When Johnny left home…

Here’s a fun little rarity, one of the few talkie shorts made by light comedian Johnny Hines. It’s an Educational Short from 1930; although Educational’s sound shorts have a reputation for being cheap, at this point they still had a bit more prestige, with decent budgets and good supporting casts. DON’T LEAVE HOME is a tightly plotted farce showing what happens when Johnny and his wife (Jean Reno) are forced to spend time apart and plan a surprise visit for each other. Hines is pretty good as a talking comedian, and the short gives him a nice mixture of dialogue, sight gags and reaction comedy to get his teeth into. It also has a juicy comic role for James Finlayson as a cynical cab driver, and a talking bit for Snub Pollard (he’s the plumber, without his usual moustache!)

There’s a blackface gag that it would have been better off without, but the rest of it is really pretty good, and it’s nice to see some silent veterans doing their thing in a strange new idiom. This is just one of the many delights on Joseph Blough’s YouTube channel, which has recently been spoiling us with many rare 1930s shorts, including Joe Cook, Ernest Truex and Lloyd Hamilton. Thanks Mr Blough for sharing these rarely seen gems!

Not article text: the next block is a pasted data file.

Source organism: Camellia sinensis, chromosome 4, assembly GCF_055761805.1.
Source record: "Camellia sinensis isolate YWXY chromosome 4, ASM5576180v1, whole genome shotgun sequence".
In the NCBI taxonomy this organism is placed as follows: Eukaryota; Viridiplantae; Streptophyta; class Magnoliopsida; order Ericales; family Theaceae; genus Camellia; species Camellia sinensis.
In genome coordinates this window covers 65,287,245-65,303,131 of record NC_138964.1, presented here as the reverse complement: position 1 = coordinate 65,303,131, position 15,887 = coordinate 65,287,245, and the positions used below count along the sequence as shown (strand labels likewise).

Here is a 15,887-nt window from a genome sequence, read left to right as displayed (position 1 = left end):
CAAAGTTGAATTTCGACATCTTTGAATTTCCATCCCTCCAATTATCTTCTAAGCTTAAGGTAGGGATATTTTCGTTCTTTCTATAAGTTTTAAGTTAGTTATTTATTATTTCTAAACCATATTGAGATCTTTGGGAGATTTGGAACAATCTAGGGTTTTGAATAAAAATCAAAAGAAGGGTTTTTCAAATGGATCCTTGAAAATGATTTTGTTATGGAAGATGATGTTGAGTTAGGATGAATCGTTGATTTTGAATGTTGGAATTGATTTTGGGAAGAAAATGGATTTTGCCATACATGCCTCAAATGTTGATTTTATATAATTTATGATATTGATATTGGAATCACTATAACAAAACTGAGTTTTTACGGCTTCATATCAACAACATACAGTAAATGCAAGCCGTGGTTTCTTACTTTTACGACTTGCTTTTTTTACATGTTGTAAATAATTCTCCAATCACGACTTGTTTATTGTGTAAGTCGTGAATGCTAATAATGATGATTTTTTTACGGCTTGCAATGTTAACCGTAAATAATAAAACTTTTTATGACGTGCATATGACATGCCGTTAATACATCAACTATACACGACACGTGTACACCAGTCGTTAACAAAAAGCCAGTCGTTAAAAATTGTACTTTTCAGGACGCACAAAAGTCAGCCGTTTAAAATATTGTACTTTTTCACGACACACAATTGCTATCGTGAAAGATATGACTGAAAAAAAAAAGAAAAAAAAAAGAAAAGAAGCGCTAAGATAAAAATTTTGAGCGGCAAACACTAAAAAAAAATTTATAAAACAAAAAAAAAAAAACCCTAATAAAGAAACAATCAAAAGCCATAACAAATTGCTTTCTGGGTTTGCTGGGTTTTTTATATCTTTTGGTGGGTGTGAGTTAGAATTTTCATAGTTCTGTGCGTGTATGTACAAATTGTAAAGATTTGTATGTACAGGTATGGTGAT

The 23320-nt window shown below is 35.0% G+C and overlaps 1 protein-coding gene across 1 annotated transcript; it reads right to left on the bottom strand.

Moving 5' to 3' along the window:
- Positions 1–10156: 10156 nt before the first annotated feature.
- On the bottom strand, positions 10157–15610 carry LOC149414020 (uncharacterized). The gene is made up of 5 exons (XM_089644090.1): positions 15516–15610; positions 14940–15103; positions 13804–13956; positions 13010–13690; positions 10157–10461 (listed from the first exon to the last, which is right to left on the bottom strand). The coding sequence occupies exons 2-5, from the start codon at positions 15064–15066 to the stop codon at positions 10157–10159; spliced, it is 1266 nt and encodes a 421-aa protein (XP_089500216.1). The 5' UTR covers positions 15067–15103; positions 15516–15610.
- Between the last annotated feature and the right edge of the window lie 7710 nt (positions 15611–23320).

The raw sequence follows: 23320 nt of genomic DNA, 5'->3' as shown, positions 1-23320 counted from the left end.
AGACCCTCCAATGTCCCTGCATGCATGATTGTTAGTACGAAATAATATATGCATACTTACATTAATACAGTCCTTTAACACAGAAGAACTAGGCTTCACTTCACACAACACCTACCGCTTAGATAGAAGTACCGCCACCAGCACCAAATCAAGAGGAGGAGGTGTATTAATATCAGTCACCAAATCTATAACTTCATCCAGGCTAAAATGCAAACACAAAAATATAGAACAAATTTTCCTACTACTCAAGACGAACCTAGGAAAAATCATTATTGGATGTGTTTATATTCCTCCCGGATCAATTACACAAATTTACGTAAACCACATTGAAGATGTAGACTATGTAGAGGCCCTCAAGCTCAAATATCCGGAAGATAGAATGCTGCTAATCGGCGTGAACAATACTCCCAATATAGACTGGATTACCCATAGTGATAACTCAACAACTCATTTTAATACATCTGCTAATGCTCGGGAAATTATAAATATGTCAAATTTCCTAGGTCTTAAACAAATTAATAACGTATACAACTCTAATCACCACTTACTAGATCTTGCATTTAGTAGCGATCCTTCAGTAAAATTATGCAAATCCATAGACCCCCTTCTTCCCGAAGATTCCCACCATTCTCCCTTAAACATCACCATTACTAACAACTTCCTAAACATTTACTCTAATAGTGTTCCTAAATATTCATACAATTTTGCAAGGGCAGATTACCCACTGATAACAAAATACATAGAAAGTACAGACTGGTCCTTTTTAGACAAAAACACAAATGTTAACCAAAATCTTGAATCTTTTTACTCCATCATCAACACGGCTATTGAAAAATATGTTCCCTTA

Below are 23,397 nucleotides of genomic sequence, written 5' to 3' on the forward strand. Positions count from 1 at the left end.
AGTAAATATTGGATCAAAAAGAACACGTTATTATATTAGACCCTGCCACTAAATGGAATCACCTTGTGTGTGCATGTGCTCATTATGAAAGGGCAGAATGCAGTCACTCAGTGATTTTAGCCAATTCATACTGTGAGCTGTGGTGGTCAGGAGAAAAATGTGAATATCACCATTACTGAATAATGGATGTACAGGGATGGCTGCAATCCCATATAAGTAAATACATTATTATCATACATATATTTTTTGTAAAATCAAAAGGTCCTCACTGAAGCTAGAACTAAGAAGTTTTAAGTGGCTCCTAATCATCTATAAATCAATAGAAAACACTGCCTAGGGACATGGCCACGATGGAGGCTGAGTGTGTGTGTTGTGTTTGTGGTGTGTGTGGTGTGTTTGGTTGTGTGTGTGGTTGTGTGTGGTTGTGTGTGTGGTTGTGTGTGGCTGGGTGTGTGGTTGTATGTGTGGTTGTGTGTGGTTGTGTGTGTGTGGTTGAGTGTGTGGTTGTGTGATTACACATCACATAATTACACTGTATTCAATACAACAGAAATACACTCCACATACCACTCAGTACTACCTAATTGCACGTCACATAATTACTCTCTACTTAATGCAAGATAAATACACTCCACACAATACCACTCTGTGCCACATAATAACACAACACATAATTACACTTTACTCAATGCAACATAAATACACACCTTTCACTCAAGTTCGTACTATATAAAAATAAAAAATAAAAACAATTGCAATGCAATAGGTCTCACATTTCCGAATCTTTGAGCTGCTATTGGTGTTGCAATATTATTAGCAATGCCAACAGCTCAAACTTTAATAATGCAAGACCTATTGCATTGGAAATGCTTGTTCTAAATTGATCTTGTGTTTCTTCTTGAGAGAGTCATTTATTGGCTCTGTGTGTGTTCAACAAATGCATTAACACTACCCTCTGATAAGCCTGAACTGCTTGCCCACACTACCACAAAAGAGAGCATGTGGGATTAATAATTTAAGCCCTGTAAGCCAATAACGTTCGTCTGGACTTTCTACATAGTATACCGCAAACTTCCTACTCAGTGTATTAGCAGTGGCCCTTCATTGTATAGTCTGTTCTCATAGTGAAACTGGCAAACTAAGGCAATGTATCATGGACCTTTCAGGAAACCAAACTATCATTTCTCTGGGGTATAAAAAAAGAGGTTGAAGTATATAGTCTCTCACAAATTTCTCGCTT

1. Johnny HInes was neither a “dud” in talkies nor “yesterday’s news”, he basically suffered the same fate with First National as Harry Langdon and Colleen Moore when Warner Brothers bought the studio and would not renew the contracts with the independent producers who had been releasing through FN. HInes’ silent features were actually rather profitable for FN, certainly more profitable then Langdon’s, partially because they were less expensive to produce, but HInes did have a popular following with audiences.

    HInes apparently had invested well and was in a financial position to not have to work, so after his FN distribution ended, he didn’t make a major effort to continue his film career. He’d get a part here and there, like MGM’S WHISTLING IN THE DARK (1933) in which he’s fine in a unspectacular supporting role, but didn’t pursue any further independent production of starring films (considering he and C. C. Burr had their early success in the states-rights market, they certainly could have returned to that mode of release as Burr did, but there was less financial incentive for Hines to take those risks in the 1930’s as the Depression began and the Film Industry was consolidating to the benefit of the major studios). He was also getting older and unlike Harold Lloyd probably came to the realization that he would not be able to continue playing the young romantic go-getter much longer anyway.

    Hines apparently looked well and comfortable when he made an appearance at the first Los Angeles Cinecon in the late 60’s, so his does not seem to be a tragic story in any means.


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